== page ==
A statement from The Nature Conservancy recognized the LWCF as “the country’s most important conservation program, and it costs not one cent of taxpayer money.” The LWCF’s portion of offshore drilling fee revenues “is then used to conserve our country’s most beloved lands and waters – whether they are iconic landscapes or tiny neighborhood playgrounds,” according to the group.

“This approval was years in the making,” stated Mike Stevens, Washington state director for The Nature Conservancy. “The leadership and support of our state’s entire Congressional delegation shows that nature unites us. No matter who you are, or what you like to do outside, public lands are a vital part of our lives.”

The Nature Conservancy sent supporters to the rally, along with other organizations, including Conservation Northwest, the Wilderness Society, the Woodland Park Zoo, Washington Trails Association and more. Other speakers included Seattle Mayor Jenny Durkan, Outdoor Research CEO Dan Nordstrom, Tom Vogl of the Mountaineers and Jim Whittaker, the first American to ascend Mt. Everest.

“What’s more important to the planet than land and water?” Whittaker asked the crowd. “When you stand up high and there’s no life — no oxygen to support life — and you look at the planet, you realize, we’re so damned lucky to be here.”

DelBene said the LWCF has supported nautral areas in other parts of the 1st Congressional District, including Mount Baker/Snoqualmie National Forest, Ross Lake and the North Cascades. Durkan said the fund also helps more urban areas. It has contributed $72 million in matching grants for close-to-home parks and recreation.

“This will also help us in places like Discovery Park, South Lake Union Park… right here in Magnuson Park,” Durkan said. “We know you don’t have to get out of Seattle to enjoy the outdoors.”

The LWCF isn’t the only thing in Cantwell’s package that will affect her state. It will establish the Mountain to Sound National Heritage Area along the Interstate 90 corridor, opening up federal funding opportunities in the region. It will also address water challenges in the Yakima Valley, and make Washington’s Methow Valley permanently off-limits to industrial-scale mining and exploration.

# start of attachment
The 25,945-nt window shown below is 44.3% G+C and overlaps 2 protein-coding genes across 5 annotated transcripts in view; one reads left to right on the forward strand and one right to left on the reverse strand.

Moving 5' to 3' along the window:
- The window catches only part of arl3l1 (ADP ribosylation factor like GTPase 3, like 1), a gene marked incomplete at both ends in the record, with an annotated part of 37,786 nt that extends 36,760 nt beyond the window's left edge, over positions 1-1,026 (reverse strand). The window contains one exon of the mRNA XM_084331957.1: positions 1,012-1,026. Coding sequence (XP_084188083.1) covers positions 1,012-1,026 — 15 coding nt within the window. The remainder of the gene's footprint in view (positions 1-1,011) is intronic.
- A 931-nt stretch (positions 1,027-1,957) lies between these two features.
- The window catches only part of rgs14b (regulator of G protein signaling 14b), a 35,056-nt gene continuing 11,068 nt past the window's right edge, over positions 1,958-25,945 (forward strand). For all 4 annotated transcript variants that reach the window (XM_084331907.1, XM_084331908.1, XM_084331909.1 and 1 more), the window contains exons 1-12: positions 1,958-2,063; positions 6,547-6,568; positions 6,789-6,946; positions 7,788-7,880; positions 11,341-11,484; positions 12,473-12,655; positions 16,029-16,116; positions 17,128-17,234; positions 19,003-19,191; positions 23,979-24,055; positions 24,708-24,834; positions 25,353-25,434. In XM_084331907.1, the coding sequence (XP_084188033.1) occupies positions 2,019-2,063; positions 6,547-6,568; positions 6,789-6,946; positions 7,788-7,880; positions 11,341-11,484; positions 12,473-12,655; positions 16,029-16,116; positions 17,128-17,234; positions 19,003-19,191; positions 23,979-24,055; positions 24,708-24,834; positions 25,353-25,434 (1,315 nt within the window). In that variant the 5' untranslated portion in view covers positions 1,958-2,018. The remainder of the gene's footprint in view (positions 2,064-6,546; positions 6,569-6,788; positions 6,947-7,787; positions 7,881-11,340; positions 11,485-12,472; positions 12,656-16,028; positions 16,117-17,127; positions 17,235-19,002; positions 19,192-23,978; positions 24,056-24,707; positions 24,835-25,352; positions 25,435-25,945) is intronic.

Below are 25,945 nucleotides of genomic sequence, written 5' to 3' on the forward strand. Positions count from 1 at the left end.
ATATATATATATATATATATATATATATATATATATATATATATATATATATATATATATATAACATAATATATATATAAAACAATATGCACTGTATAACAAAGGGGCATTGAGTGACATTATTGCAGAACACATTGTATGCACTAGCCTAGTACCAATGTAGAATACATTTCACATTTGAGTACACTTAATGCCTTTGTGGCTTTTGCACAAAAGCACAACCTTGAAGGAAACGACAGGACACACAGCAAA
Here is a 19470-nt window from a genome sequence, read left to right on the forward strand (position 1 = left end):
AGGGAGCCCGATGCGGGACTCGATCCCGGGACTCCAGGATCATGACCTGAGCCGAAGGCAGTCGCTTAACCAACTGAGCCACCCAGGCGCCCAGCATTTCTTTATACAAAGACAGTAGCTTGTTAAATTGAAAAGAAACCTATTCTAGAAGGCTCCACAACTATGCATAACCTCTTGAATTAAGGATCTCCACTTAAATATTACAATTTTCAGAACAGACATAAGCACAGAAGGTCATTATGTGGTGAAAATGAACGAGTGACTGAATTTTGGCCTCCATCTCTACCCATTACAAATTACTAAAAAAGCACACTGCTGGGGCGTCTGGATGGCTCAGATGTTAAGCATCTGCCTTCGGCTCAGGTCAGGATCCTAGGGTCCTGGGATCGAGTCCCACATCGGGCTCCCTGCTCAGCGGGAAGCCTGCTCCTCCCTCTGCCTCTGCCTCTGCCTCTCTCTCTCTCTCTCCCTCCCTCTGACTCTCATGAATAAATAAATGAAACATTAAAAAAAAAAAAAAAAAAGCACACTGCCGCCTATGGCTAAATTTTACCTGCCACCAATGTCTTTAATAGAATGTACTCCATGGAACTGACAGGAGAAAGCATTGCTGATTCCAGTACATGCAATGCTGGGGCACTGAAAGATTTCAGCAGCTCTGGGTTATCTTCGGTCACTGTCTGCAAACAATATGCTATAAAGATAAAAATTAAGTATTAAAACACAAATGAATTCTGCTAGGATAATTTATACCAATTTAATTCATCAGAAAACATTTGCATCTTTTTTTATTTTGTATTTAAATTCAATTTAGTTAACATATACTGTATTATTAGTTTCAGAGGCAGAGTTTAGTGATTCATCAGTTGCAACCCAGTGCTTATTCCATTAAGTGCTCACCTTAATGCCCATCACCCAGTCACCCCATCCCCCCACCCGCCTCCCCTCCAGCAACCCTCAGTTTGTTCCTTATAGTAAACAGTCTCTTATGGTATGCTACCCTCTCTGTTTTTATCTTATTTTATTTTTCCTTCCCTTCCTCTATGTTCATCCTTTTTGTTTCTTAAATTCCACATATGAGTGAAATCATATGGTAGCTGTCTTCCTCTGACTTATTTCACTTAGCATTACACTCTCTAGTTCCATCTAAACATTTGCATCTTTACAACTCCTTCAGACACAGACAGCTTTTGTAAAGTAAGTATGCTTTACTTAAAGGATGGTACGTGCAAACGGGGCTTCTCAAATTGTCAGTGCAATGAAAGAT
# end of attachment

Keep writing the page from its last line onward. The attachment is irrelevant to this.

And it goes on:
“That’s why we fought so hard on telling the story of the economic value of the outdoor economy and building that coalition,” Cantwell said. “It was worth millions of dollars to preserve the recreational economy of Methow, more than a mining opportunity that would come and go in a very short period of time.”

The bill also will encourage the use of new technology for fighting wildfires, create a volcano early warning system and give Seattle’s Nordic Museum a national designation.

Megan Birzell, Washington State director of The Wilderness Society, stated that the “bill is bipartisan recognition of the importance of the outdoors and ensuring we all have access to places to play and explore.”

The funds will be used to “protect wild places,” as well as support “projects that can help address inequities in nearby parks and open space that currently exist for many communities, ensuring everyone can enjoy the outdoors,” she added.

Rep. Suzan DelBene, who represents Washington’s 1st congressional district, explains how the Land and Water Conservation Fund adds billions in spending and thousands of jobs to the outdoor economy. Katie Metzger/staff photo